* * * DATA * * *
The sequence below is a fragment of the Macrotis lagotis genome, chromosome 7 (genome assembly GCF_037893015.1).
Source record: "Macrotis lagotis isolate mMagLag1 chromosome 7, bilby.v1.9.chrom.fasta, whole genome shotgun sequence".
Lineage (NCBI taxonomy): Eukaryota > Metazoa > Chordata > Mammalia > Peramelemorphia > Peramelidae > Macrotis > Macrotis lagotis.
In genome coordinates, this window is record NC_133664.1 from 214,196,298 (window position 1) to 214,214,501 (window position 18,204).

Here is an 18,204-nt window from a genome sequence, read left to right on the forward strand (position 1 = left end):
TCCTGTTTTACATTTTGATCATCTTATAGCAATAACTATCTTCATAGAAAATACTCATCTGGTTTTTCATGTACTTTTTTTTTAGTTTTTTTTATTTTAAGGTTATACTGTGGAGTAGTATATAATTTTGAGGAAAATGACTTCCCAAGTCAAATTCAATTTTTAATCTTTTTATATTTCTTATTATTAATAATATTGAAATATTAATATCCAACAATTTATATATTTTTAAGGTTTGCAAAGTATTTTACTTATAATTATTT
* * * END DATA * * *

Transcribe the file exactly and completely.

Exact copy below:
The sequence below is a fragment of the Macrotis lagotis genome, chromosome 7 (genome assembly GCF_037893015.1).
Source record: "Macrotis lagotis isolate mMagLag1 chromosome 7, bilby.v1.9.chrom.fasta, whole genome shotgun sequence".
Lineage (NCBI taxonomy): Eukaryota > Metazoa > Chordata > Mammalia > Peramelemorphia > Peramelidae > Macrotis > Macrotis lagotis.
In genome coordinates, this window is record NC_133664.1 from 214,196,298 (window position 1) to 214,214,501 (window position 18,204).

Here is an 18,204-nt window from a genome sequence, read left to right on the forward strand (position 1 = left end):
TCCTGTTTTACATTTTGATCATCTTATAGCAATAACTATCTTCATAGAAAATACTCATCTGGTTTTTCATGTACTTTTTTTTTAGTTTTTTTTATTTTAAGGTTATACTGTGGAGTAGTATATAATTTTGAGGAAAATGACTTCCCAAGTCAAATTCAATTTTTAATCTTTTTATATTTCTTATTATTAATAATATTGAAATATTAATATCCAACAATTTATATATTTTTAAGGTTTGCAAAGTATTTTACTTATAATTATTT